It was a surprise to Janice Boddy when she realized that the altering of female genitals through surgery, professional or amateur, looms large whenever the Sudan is mentioned. In 1976, when she went there for the first time, she was interested in studying religious beliefs of rural Muslim women. But her fellow graduate students in Canada made it clear that when they thought of the Sudan they thought first of female circumcision.
Moreover, the women in the village she chose for her anthropological research insisted that she should learn about this practice and see it performed if she hoped to understand them. She followed this advice and eventually concluded that circumcision validates the village women's lives, safeguards their fertility and establishes "the meaningful parameters of their selfhood."
Now chair of the anthropology department at the University of Toronto, she boldly addresses this question with her new book, Civilizing Women: British Crusades in Colonial Sudan (Princeton University Press). The fact that she then falls on her face, academically speaking, does not necessarily diminish her bravery.
Her readers discover, almost at the beginning, that she has a limited idea of academic detachment and fairness. A chronology of events at the front of her book twice uses the politics-laden term "propaganda" to describe Britain's efforts in the 1940s to publicize the harm done by genital cutting. But then she quickly buckles down to her own propaganda project, a storm of disapproval directed at those who argue against the ritual cutting of female genitals.
In her first four pages she says this worldwide campaign has been sustained by imperialistic logic and spurious empathy. Much of its literature, she claims, is "moralizing and polemical" as well as self-righteous. Its supporters, including the 1995 World Conference of Women in Beijing, have "leaped to condemn what they've only presumed to understand." The word for Boddy's approach is "tendentious"-- obviously, it's calculated to promote a particular view.
She sets the terminology firmly in place, so that she can argue in her own terms. She thinks "female genital cutting" (FGC) properly describes the issue. Apparently she considers that a relatively neutral term. But "female genital mutilation" (FGM) is improperly censorious -- an "invidious" label, according to one scholar Boddy approvingly quotes.
As Boddy sees it, those who take a passionately anti-FGM position have no understanding of the context. She doesn't much like the argument that FGM can be fatal, particularly when executed by people without medical training, though she won't quite say it's false. Nevertheless, that warning is "inflicted on ignorant and powerless women by sadistic men."
The type of cutting widely favoured in the Sudan, "pharaonic circumcision," or "pharaonic purification," involves, she says, "paring [a curiously chosen word, normally used for wood carving or the preparation of fruit] a girl's external genitals and stitching together remaining skin so as to cover the wound, all but obscuring the urethra and vaginal opening."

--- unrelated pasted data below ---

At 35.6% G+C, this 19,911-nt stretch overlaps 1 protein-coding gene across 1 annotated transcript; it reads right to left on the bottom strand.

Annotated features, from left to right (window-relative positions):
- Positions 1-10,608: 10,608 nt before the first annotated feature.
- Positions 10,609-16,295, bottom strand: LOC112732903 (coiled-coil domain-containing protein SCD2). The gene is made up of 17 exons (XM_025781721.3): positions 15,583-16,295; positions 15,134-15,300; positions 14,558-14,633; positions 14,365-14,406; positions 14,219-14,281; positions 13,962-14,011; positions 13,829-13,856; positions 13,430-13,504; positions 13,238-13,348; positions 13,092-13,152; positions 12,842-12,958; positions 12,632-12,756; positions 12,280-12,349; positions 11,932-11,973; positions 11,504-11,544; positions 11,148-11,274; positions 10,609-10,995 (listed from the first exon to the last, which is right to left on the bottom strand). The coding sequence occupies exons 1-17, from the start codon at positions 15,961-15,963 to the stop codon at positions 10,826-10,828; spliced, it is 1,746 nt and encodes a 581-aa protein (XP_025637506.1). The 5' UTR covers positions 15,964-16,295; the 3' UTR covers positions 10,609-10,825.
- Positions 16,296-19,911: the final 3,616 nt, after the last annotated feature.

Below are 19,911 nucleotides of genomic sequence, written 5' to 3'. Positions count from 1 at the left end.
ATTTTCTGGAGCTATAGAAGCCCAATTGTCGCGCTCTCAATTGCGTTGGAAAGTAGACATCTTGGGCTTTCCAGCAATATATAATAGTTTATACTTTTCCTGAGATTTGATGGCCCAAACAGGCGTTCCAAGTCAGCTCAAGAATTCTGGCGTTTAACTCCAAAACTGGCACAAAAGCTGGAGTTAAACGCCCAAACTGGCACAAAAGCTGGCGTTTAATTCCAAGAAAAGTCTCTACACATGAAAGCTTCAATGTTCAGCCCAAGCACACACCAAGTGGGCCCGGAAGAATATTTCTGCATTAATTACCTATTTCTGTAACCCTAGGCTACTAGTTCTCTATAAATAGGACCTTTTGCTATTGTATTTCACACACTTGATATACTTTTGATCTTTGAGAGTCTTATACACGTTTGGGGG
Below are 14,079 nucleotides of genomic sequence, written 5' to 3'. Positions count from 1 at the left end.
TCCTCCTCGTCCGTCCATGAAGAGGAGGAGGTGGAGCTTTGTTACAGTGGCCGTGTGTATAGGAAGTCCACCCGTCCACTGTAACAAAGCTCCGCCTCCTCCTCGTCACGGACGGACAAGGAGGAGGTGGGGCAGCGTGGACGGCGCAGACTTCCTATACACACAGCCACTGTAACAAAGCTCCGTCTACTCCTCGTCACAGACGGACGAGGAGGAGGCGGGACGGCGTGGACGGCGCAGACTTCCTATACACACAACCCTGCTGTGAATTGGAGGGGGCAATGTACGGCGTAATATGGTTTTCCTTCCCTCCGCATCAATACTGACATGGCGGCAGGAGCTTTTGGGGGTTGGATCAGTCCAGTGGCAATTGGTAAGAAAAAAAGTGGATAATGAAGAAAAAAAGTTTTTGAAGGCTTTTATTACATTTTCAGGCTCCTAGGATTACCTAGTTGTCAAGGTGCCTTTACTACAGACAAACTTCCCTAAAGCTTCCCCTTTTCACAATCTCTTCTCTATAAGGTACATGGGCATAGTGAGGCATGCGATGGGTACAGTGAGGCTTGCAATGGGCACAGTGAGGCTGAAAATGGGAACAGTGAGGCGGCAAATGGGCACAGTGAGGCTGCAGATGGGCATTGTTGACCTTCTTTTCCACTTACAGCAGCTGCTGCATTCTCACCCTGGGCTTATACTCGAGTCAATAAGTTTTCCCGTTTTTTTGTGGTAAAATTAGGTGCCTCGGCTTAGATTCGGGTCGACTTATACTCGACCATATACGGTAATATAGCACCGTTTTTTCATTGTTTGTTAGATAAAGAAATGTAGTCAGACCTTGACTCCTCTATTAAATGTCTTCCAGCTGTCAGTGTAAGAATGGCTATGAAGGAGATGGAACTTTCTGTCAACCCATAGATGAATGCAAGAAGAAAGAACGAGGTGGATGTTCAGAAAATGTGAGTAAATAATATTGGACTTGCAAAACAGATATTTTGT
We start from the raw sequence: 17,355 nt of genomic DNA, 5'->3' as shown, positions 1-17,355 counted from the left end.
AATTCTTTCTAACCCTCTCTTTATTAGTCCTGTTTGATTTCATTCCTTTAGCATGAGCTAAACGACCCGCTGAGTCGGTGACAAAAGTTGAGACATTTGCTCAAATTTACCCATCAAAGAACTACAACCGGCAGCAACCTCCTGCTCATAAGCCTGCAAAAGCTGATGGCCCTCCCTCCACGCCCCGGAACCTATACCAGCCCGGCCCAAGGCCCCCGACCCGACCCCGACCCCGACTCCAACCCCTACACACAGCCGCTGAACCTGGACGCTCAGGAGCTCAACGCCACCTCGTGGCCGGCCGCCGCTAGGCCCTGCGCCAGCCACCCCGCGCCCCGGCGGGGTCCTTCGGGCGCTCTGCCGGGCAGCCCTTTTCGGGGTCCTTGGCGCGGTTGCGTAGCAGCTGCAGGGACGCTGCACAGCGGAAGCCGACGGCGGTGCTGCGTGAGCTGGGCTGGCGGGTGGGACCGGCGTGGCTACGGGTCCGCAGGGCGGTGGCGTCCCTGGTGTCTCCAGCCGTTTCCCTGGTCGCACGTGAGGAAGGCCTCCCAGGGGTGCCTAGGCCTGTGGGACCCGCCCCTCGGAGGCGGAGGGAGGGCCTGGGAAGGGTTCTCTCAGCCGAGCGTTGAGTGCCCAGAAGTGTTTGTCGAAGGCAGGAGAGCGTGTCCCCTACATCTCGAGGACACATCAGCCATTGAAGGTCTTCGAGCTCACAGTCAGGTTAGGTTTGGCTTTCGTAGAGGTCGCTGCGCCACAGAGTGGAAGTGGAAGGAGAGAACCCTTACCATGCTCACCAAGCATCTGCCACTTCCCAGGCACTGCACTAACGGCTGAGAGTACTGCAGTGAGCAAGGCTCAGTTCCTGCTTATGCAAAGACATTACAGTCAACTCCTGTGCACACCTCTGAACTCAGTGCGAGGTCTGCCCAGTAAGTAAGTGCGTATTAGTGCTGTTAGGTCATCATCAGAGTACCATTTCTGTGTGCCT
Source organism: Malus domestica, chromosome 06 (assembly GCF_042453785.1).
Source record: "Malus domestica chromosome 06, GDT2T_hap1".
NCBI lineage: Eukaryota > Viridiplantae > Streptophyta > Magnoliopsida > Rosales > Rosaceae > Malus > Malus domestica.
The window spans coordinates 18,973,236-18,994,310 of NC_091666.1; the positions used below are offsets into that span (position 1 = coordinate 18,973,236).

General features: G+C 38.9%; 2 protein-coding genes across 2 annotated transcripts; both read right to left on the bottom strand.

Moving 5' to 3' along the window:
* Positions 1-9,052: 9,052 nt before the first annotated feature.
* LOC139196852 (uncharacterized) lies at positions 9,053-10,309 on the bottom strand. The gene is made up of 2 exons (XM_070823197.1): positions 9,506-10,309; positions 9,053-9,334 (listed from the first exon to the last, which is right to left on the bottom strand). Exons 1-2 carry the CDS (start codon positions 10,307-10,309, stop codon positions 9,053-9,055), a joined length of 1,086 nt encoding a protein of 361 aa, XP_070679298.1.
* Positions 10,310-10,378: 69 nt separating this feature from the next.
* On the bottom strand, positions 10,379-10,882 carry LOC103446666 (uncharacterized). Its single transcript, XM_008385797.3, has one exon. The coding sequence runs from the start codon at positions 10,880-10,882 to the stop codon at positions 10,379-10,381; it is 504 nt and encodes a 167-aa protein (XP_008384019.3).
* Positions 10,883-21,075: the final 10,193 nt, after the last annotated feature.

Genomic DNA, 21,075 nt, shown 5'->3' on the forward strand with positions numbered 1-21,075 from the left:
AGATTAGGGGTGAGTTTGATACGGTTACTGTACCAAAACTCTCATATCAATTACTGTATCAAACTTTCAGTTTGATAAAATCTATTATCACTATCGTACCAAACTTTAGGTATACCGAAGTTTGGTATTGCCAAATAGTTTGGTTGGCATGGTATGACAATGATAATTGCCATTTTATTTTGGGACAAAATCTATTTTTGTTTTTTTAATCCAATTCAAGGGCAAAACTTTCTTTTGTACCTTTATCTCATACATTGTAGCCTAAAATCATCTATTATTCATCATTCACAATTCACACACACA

This is different from the method, popular elsewhere, of cutting away part or all of the clitoris, thereby severely and permanently affecting the female's sexuality. However, Boddy acknowledges in a footnote that clitoral cutting "has recently gained ground in Muslim Sudan."
She believes the British campaigned against FGM in the 19th century not to protect Sudanese girls but because they believed it made women less fertile and therefore created (or could create) a labour shortage, making the Sudan less profitable as a colony. She associates anti-Sudan feeling in Britain, including anti-FGM attitudes, with the killing of General Charles Gordon in 1885 by forces loyal to the Mahdi, a charismatic Muslim leader. Gordon, allegedly a devout Christian, was treated as a great martyr in the British press. (Moviegoers may remember Charlton Heston as Gordon in Khartoum, a 1966 film; Laurence Olivier, in burnt cork, was The Mahdi.)
Naturally, Boddy opposes imperialism and all its works. She takes this attitude a step farther by deciding that whatever imperialism opposes, she will defend in the most delicate and compassionate way.
She obviously can't endorse FGC, but a careful reading of her book demonstrates that she's embraced one of the great lies of modern liberalism: Any culture is as good as any other culture and its tradition-endorsed practices (no matter how misguided, harmful and dangerous) deserve respect. Civilizing Women reads in many places like a grotesque parody of academic tolerance but its coherence and its highly detailed account of Sudanese culture reflect years of hard work. The fact that it expresses sympathy for an outlandishly cruel and appalling custom will probably do Boddy no harm in the world of contemporary anthropology.